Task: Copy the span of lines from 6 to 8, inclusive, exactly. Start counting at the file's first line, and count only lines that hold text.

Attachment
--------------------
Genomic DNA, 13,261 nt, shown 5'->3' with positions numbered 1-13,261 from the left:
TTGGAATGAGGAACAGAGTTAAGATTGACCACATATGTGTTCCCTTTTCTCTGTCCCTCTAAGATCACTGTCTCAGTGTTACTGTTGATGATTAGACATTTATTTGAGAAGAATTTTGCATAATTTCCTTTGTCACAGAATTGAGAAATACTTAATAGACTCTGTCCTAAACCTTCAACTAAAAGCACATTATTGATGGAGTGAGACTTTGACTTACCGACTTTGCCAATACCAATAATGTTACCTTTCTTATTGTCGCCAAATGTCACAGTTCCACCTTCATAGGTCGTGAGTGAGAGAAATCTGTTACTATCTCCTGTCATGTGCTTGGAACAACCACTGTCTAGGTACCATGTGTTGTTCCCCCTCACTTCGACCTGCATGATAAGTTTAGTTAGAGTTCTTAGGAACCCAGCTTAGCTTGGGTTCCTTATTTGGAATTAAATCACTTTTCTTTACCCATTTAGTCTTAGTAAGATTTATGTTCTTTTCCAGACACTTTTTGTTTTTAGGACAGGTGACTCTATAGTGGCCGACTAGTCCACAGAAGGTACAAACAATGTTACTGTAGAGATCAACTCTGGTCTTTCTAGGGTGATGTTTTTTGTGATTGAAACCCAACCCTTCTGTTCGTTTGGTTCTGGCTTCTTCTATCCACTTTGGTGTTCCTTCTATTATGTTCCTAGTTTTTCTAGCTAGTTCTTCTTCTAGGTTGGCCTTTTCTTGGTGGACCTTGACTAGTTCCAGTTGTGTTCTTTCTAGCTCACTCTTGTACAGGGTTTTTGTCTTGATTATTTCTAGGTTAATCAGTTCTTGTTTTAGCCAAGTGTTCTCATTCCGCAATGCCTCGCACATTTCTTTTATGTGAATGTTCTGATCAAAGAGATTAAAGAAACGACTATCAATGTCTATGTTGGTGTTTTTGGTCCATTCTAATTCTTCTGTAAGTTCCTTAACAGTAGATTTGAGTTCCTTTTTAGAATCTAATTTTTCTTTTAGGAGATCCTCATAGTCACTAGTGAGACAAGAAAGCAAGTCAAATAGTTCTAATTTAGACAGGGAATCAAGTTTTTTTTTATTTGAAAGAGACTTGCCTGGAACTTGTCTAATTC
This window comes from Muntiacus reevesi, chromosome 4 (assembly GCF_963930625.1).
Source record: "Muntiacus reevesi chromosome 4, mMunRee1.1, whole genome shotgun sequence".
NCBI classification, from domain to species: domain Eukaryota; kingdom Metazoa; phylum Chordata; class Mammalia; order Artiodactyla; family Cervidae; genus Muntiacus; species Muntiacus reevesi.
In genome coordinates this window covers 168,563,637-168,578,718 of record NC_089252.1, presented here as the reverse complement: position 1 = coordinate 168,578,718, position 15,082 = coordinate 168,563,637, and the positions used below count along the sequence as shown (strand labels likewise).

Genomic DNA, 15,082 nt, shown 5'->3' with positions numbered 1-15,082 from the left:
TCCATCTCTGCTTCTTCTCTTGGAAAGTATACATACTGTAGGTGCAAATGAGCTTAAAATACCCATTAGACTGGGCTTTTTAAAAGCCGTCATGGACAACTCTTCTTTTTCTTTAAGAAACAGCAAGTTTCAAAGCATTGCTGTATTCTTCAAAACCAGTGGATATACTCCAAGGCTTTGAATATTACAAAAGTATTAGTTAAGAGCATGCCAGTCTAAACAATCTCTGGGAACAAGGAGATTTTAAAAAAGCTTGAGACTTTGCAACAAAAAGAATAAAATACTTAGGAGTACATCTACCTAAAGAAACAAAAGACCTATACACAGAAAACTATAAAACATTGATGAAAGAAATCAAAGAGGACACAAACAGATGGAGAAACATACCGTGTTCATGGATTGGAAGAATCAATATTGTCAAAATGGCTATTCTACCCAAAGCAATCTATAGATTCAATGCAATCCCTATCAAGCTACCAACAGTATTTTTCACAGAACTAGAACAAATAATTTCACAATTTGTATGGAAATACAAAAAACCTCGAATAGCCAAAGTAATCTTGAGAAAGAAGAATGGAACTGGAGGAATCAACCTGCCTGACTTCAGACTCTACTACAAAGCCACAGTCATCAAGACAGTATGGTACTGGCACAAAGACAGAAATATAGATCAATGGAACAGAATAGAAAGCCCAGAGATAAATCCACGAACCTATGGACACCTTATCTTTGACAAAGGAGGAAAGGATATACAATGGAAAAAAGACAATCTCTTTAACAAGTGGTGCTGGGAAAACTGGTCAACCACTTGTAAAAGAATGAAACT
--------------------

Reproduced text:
In genome coordinates this window covers 168,563,637-168,578,718 of record NC_089252.1, presented here as the reverse complement: position 1 = coordinate 168,578,718, position 15,082 = coordinate 168,563,637, and the positions used below count along the sequence as shown (strand labels likewise).

Genomic DNA, 15,082 nt, shown 5'->3' with positions numbered 1-15,082 from the left:
TCCATCTCTGCTTCTTCTCTTGGAAAGTATACATACTGTAGGTGCAAATGAGCTTAAAATACCCATTAGACTGGGCTTTTTAAAAGCCGTCATGGACAACTCTTCTTTTTCTTTAAGAAACAGCAAGTTTCAAAGCATTGCTGTATTCTTCAAAACCAGTGGATATACTCCAAGGCTTTGAATATTACAAAAGTATTAGTTAAGAGCATGCCAGTCTAAACAATCTCTGGGAACAAGGAGATTTTAAAAAAGCTTGAGACTTTGCAACAAAAAGAATAAAATACTTAGGAGTACATCTACCTAAAGAAACAAAAGACCTATACACAGAAAACTATAAAACATTGATGAAAGAAATCAAAGAGGACACAAACAGATGGAGAAACATACCGTGTTCATGGATTGGAAGAATCAATATTGTCAAAATGGCTATTCTACCCAAAGCAATCTATAGATTCAATGCAATCCCTATCAAGCTACCAACAGTATTTTTCACAGAACTAGAACAAATAATTTCACAATTTGTATGGAAATACAAAAAACCTCGAATAGCCAAAGTAATCTTGAGAAAGAAGAATGGAACTGGAGGAATCAACCTGCCTGACTTCAGACTCTACTACAAAGCCACAGTCATCAAGACAGTATGGTACTGGCACAAAGACAGAAATATAGATCAATGGAACAGAATAGAAAGCCCAGAGATAAATCCACGAACCTATGGACACCTTATCTTTGACAAAGGAGGAAAGGATATACAATGGAAAAAAGACAATCTCTTTAACAAGTGGTGCTGGGAAAACTGGTCAACCACTTGTAAAAGAATGAAACT